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Massive DDoS Cuts Myanmar Off From Net 149

Posted by CmdrTaco
from the haven't-they-suffered-enough dept.
Trailrunner7 writes "The nation of Myanmar, formerly known as Burma, found its access to the Internet severed by a massive denial of service attack, according to a report by Arbor Networks. The source or motivation of the attack isn't known, but it is believed that the distributed denial of service (DDoS) attacks have targeted the country's Ministry of Post and Telecommunication (or PTT), the main conduit for Internet traffic in and out of the authoritarian nation."
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Massive DDoS Cuts Myanmar Off From Net

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  • by Anonymous Coward on Thursday November 04, 2010 @01:01PM (#34126140)

    both of them.

    • Re: (Score:3, Informative)

      by devbox (1919724)
      Ah, the usual ignorance. Like every other Asian nation, Myanmar too has a lot net cafes people go to. I'm currently traveling between Thailand, Cambodia, Myanmar and Laos and it's the same everywhere. And since one hour of computer use is usually charged less than half a dollar, it works great and if you want to you also have the usual multiplayer games you can play (along with cheap beer). It might actually be even better computer culture, since it's social activity and not just sitting alone at home.
      • by mcgrew (92797) *

        It might actually be even better computer culture, since it's social activity and not just sitting alone at home.

        Computer use in the presence of other people isn't any more social than reading a book in a room full of people. I take my netbook to the bar once in a while, and people are a distraction. If you want social interaction, go to a bar, church, or coffeehouse and leave the computer at home.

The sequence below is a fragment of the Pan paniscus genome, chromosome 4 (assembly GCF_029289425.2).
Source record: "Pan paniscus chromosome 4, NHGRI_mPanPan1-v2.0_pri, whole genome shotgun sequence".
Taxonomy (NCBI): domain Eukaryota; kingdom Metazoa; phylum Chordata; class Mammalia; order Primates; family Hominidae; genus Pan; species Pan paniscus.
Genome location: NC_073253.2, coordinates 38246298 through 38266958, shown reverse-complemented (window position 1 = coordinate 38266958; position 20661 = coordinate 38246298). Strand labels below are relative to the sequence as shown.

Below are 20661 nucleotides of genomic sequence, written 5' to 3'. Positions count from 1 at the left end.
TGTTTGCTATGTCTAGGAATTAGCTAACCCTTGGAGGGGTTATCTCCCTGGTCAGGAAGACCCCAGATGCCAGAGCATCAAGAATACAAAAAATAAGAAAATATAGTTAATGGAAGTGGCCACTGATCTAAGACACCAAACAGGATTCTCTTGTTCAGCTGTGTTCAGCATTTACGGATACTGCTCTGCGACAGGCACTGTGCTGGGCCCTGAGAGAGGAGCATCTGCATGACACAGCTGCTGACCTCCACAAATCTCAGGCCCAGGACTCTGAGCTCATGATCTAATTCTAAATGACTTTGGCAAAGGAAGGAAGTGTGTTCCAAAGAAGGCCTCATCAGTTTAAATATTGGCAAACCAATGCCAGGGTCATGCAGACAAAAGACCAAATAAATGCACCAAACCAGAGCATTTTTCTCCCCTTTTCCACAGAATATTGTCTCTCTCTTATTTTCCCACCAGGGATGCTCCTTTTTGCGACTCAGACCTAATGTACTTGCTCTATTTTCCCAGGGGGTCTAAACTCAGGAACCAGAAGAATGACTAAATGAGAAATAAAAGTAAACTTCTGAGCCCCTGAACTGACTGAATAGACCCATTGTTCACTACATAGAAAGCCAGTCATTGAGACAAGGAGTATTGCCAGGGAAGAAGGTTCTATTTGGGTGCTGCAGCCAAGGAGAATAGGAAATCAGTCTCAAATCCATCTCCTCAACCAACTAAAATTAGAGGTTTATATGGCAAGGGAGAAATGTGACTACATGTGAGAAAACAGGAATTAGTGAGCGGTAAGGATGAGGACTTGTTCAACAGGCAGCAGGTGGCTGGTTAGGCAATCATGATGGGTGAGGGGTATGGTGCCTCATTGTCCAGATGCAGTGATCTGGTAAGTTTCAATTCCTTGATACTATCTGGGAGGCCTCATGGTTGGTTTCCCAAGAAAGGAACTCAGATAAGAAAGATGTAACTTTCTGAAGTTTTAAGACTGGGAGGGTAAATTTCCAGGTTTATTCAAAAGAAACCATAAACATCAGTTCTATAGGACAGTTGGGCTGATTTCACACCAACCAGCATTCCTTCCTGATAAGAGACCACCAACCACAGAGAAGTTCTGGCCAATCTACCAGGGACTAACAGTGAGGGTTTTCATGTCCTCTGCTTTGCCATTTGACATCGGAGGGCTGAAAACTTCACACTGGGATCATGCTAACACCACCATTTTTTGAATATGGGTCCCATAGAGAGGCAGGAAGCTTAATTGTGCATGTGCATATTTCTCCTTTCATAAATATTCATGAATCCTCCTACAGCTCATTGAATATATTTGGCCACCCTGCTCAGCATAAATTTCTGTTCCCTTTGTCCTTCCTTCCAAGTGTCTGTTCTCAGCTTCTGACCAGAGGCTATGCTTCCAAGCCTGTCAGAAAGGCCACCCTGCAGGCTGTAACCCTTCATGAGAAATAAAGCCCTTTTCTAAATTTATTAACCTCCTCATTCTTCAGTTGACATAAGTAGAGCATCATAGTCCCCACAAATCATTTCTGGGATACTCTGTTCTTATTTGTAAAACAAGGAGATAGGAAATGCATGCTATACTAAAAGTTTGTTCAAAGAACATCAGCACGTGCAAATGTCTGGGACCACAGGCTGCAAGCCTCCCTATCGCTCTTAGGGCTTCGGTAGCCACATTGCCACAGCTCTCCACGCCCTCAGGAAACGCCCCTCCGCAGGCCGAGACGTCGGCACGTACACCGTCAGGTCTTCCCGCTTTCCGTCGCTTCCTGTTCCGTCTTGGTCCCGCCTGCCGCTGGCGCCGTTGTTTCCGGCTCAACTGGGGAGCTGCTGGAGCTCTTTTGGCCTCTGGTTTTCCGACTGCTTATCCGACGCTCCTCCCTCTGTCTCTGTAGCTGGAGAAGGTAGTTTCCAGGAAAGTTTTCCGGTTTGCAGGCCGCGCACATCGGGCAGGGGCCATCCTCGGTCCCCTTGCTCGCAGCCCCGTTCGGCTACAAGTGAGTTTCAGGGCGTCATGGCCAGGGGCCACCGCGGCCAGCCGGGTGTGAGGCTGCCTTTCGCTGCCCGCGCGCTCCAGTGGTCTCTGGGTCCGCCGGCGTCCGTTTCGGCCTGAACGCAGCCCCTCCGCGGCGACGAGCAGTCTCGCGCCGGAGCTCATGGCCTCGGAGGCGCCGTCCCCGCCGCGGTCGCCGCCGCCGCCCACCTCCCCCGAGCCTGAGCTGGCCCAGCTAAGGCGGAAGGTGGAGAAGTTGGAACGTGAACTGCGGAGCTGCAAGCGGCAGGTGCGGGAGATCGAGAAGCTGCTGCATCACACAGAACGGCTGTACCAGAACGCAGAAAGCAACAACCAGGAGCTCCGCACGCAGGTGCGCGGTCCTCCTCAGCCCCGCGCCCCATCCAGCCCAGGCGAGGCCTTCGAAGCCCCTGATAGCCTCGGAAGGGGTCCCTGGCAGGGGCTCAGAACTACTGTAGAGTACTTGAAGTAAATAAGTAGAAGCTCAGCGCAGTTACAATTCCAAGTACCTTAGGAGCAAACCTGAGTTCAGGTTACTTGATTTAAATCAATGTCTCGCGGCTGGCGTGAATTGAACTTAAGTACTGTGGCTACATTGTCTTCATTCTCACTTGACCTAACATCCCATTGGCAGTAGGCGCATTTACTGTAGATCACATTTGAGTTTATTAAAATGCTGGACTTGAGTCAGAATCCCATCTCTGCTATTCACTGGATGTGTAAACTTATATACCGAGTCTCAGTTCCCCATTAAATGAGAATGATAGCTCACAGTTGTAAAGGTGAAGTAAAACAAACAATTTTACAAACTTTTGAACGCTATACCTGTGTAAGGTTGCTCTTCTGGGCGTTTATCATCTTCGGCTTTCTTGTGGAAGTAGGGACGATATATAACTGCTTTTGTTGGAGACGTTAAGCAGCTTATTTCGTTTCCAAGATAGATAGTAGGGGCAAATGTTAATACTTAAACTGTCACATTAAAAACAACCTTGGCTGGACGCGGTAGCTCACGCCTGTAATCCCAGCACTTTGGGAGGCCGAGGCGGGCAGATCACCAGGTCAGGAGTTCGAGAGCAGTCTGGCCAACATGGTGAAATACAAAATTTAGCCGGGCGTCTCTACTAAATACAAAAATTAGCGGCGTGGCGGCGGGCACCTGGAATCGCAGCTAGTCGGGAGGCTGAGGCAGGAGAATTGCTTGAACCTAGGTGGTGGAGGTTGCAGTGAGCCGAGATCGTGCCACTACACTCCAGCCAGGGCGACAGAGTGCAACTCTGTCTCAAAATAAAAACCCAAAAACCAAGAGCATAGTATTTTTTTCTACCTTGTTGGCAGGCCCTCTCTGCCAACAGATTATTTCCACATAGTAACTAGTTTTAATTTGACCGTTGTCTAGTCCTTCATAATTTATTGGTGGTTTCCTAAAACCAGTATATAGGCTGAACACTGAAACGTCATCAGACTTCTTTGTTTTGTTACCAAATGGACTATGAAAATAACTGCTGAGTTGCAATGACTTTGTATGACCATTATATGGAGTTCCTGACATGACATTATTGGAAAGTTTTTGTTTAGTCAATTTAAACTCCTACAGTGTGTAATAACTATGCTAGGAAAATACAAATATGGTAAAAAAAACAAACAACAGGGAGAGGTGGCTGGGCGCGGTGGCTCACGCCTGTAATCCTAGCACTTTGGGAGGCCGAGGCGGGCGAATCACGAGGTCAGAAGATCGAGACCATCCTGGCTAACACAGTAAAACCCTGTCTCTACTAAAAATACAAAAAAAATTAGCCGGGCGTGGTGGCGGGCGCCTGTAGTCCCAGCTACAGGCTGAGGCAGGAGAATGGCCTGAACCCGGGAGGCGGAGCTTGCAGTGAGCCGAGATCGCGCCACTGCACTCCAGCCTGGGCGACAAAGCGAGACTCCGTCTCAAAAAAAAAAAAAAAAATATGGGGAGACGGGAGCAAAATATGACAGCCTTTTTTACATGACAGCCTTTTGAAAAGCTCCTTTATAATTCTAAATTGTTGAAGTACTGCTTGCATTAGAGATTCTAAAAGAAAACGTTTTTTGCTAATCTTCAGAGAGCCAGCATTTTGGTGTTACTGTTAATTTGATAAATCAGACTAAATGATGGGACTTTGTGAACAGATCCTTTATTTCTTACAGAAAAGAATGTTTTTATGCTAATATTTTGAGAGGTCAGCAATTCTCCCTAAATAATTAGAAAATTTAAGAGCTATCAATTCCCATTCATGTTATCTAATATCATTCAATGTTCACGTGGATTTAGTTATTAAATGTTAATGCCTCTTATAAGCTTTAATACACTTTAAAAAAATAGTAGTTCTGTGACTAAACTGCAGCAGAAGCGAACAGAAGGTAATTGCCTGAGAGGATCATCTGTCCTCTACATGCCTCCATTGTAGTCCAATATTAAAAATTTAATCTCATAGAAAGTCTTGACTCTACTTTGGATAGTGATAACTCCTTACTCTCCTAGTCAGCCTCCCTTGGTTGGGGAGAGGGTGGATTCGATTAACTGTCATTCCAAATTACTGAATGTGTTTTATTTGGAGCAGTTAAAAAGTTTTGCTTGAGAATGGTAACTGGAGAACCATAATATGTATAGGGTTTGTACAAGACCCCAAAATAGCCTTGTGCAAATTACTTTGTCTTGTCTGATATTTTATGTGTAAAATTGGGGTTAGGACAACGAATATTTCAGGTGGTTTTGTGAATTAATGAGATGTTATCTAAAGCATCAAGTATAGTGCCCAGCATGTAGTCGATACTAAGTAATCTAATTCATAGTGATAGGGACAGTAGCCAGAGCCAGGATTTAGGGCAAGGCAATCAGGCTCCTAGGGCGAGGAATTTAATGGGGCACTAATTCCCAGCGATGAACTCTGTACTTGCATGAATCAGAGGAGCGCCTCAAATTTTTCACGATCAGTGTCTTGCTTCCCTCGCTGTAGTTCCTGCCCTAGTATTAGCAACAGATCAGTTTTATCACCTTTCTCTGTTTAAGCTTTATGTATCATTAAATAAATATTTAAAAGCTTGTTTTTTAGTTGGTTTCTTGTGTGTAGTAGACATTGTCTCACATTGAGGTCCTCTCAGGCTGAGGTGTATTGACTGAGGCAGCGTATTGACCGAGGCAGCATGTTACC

• I am only 12 years old. What is this "social activity" you speak of?
  • I suspect Rambo.

    • Re: (Score:3, Informative)

      by durrr (1316311)
      If the statistics from the latest rambo movie could be applied over a longer period of time it would take 38 years for rambo to kill the entire current population of Burma.
  • by ewhenn (647989) on Thursday November 04, 2010 @01:09PM (#34126222)
    ... will help them out.

    clever attempt at social engneering for more /dot effect! :P
  • by digitaldc (879047) * on Thursday November 04, 2010 @01:09PM (#34126226)
    Myanmar is what now?
  • Burma (Score:5, Informative)

    by owlnation (858981) on Thursday November 04, 2010 @01:10PM (#34126240)
    Since the U.S. (and many other countries) uses the name "Burma", due to not recognizing the Military Junta that currently rules this country, should /. not follow suit?

    Seems to me that if your country is ruled by a military junta, having your internet cut off is only to be expected. Being next door to China probably doesn't help.
    • Re:Burma (Score:5, Informative)

      by Canazza (1428553) on Thursday November 04, 2010 @01:13PM (#34126282)

      It's not based on country, merely the leanings of the people you work for that decide which name you give it. Yes, the UK and US generally go for Burma, but even in the UK some call it Myanmar.

      • Re:Burma (Score:5, Insightful)

        by ElectricTurtle (1171201) on Thursday November 04, 2010 @01:41PM (#34126704)